The Importance Of Creating A Comprehensive Customer Journey Map For Your Brand

min read
June 23, 2023
Insights in your inbox
Thank you!
You are now subscribed.

Relationships are built on understanding. This holds true whether it’s a personal relationship or a relationship between a brand and its consumers. In either case, understanding the other side allows you to communicate better and address their concerns. For brands, these two steps are vital in creating long-lasting relationships with their consumers and developing a service or product they return for. 

Understanding how to create a customer journey map will give you a world of potential in your efforts to understand your customers, meet their needs, differentiate from the competition, and boost your sales.


What is a customer journey map?

A customer journey map is a visual representation of how customers engage with a brand, their services, or their products. A customer journey map includes every engagement or interaction the consumer has with the brand. This visual representation tells a story that allows brands to see and understand their customer’s behaviors and buying processes as they move through the sales funnel.

As an example, a retail customer journey map starts with a customer recognizing their need for an item, follows their journey through searching on their phone, and continues through them making a purchase. However, the customer journey map does not end with a purchase. It continues through your communications with a customer, the methods you use to keep them coming back for repeat purchases, and your efforts to nurture the relationship.


Why should you create a customer journey map?

A customer journey map holds precious value for brands looking to boost sales and increase their reach. With a comprehensive picture of your customer journey, your brand can gain valuable insight into what you are doing correctly and how you can improve.

A customer journey map allows you to:

  • Gain insights into customer behavior – The best way to meet your customer needs is to understand their shopping and buying behaviors. A customer journey map highlights when they engage with your brand and when they retract.
  • Identify gaps and opportunities in the customer experience – A journey map highlights inefficiencies in your user experience, like whether customer service is lacking or if your customers are struggling to find their products online.
  • Align marketing and sales efforts – Marketing and sales must go hand-in-hand. Your customer buyer journey will inform how you can adjust your marketing and sales process to speak to customer needs.
  • Increase customer satisfaction and loyalty – Your customer journey map will identify potential pain points so that you can resolve them. When customers see that a brand works to alleviate their concerns, they are more likely to stick around.


Steps needed to create a customer journey map

An effective customer journey map will look different for every brand, depending on their service, product, or audience. Still, there are a few steps that are valuable for any business. To create a customer journey map, follow these five steps.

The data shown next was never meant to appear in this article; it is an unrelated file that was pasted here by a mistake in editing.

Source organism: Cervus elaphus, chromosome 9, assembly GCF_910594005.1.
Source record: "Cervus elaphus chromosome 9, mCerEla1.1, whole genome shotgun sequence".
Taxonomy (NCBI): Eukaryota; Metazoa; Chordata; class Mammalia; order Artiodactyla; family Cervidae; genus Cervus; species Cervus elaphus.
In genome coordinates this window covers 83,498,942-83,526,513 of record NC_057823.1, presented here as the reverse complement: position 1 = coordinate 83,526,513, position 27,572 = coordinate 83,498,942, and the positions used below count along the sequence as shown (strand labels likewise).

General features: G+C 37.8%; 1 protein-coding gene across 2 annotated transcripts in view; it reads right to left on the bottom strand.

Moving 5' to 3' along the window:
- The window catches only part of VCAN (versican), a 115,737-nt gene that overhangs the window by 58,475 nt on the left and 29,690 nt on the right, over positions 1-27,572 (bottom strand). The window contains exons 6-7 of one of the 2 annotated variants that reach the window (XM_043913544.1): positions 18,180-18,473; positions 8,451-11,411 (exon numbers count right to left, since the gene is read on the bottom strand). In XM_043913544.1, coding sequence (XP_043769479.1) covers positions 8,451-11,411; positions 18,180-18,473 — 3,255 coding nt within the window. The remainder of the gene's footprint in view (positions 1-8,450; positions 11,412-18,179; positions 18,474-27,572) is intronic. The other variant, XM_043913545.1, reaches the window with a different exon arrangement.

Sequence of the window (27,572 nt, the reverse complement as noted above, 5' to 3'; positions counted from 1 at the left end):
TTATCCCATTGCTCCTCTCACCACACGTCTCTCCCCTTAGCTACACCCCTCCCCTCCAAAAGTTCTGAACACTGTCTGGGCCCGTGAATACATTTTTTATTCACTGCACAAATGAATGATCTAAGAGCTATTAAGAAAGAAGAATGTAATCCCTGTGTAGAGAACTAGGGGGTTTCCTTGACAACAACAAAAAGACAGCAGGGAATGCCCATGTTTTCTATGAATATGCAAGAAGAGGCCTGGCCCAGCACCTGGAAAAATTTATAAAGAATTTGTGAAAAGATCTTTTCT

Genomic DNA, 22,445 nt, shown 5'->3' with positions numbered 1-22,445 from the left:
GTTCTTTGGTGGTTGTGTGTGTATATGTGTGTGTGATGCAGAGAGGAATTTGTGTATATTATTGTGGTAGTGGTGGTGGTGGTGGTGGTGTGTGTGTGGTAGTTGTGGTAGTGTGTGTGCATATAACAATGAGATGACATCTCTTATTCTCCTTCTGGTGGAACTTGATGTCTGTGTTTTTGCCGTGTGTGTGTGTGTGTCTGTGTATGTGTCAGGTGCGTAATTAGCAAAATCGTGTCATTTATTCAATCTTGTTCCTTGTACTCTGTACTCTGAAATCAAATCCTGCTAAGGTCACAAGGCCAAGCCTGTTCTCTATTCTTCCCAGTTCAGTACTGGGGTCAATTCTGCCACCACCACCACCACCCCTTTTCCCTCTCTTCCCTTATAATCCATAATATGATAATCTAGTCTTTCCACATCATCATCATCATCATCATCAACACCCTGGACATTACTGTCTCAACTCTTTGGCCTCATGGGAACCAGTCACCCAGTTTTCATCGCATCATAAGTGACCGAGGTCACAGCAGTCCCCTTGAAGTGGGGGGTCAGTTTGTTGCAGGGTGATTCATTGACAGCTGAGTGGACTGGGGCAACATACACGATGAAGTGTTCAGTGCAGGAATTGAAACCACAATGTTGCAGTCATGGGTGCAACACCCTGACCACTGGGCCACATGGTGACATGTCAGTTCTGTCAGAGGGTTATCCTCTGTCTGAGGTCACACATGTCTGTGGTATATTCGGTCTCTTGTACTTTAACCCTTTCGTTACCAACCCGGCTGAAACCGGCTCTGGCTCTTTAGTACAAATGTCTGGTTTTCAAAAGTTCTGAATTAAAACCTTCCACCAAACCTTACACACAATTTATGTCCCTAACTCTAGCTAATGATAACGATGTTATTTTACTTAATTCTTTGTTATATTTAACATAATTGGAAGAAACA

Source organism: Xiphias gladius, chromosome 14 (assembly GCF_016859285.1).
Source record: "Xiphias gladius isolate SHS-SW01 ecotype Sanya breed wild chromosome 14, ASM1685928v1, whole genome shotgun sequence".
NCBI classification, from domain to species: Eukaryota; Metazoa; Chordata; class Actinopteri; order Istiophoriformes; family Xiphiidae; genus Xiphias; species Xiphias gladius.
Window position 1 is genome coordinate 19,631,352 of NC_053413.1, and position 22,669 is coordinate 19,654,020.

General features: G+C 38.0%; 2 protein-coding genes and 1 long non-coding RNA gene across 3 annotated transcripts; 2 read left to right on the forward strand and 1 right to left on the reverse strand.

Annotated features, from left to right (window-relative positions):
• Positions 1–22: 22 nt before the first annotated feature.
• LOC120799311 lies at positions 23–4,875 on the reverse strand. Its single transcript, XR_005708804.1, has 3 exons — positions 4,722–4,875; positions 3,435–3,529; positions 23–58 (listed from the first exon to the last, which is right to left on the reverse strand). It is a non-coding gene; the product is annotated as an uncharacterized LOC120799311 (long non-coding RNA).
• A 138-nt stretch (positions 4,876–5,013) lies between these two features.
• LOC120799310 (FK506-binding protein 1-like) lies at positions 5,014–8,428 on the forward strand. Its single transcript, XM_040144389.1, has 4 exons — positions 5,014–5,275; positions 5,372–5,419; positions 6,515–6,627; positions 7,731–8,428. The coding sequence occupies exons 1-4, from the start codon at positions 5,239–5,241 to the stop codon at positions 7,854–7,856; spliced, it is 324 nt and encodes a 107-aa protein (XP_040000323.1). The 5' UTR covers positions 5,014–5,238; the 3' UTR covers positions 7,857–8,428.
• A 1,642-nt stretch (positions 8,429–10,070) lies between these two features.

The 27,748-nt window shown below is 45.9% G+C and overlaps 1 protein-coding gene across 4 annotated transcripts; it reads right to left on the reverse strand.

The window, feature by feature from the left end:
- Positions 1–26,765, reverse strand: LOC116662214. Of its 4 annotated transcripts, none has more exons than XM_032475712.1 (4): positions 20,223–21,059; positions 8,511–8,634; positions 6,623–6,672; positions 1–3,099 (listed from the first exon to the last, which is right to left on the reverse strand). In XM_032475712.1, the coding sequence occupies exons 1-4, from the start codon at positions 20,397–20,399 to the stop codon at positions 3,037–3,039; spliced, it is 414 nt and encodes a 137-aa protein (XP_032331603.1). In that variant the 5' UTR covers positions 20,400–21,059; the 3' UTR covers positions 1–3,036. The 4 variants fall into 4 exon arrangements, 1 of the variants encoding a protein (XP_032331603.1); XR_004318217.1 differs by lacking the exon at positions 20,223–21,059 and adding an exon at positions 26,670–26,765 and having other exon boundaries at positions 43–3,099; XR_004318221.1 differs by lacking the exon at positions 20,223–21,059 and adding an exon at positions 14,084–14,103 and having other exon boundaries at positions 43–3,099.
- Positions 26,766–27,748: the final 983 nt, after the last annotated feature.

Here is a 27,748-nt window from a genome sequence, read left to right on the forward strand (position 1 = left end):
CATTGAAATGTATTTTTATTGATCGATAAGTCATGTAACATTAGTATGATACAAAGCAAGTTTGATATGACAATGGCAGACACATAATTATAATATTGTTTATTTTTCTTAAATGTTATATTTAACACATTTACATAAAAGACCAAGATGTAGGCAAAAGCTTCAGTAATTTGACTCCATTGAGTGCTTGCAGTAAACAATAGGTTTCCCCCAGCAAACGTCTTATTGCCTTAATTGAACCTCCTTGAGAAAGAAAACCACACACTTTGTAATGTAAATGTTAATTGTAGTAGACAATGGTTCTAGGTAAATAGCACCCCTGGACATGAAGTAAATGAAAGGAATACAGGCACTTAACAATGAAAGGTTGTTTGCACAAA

1. Define your customer personas

A customer persona is a hypothetical representation of the current and potential customers of your brand. This representation gives you a comprehensive view of your customers, their motivations, and their desires.

Customer personas should be based on a wide list of factors, demographics, and characteristics, including:

  • Age
  • Location
  • Job title
  • Personal and professional goals
  • Interests
  • Worldviews

The best personas are developed using a combination of customer interviews, survey data, online analytics, and more. Remember that customer personas are ever-changing, and you must continuously gather new information to keep them up to date.


2. Identify customer touch points

How is your customer engaging with your brand? Are they using social media? Do they browse your website inventory? Maybe they regularly visit your physical store. Gather as much information as you can about your customers’ touchpoints and when they interact with your business so you can get a full picture of their journey. Common customer touchpoints include:

  • Advertising
  • Customer support
  • Social media
  • Your website
  • Online content, like blogs or videos
  • Email marketing campaigns
  • Physical stores
  • Point of sale
  • Surveys

Identifying where these touchpoints are happening, how often, and the value of each of these interactions will help you determine what your customer journey typically looks like.


3. Gather data and feedback

To create your customer journey map, you need information that guides it. Data will allow you to make assumptions based on factors like website engagement, sales numbers, and social media metrics. Some valuable tools and resources you can use for gathering data on a customer journey map include: 

  • Prospecting tools
  • Customer management systems
  • Behavior analytics tools

Once you have this data, back it up with customer feedback for context. Only customers themselves can tell you why they are or aren’t engaging with your brand. You can gather that feedback through interviews, email surveys, focus groups, and more.


4. Map out the customer journey

Once you have all the information you need about your customers, you can begin the actual mapping process. To effectively map out your customer’s journey, you’ll need to ask yourself a few questions, like: 

  • Who are they interacting with? For example, these interactions might include customer service reps, reps on the sales floor, or cashiers.
  • What are your customers’ attitudes during their interactions? Are they coming to you excited to buy something new, or do they seek your services in a time of stress?
  • What is the turning point for your customers? In other words, what is the moment or factor that determines whether or not they will buy or walk away?
  • What benchmarks and KPIs can you use to measure the customer experience?

These questions will give you not just a flow chart of consumer behavior but a comprehensive view of your customer wants and needs.


5. Identify pain points and opportunities for optimization

Of all the steps in creating a customer journey map, this is one of the most important. Your ability to identify pain points and opportunities for growth will exemplify the value of your customer journey map.

The purpose of a customer journey map is to highlight areas for growth and make adjustments that improve your potential  to boost sales. Therefore, using your maps to identify customer pain points is crucial for developing plans to address them.


Tools and templates for customer journey mapping

The customer journey mapping process may sound a little overwhelming but don’t worry. Fortunately, there are plenty of tools available that can simplify the process by providing valuable data, analytics, and insights.

Some of the tools you can use for gathering information for customer journey mapping include:

  • Automated email surveys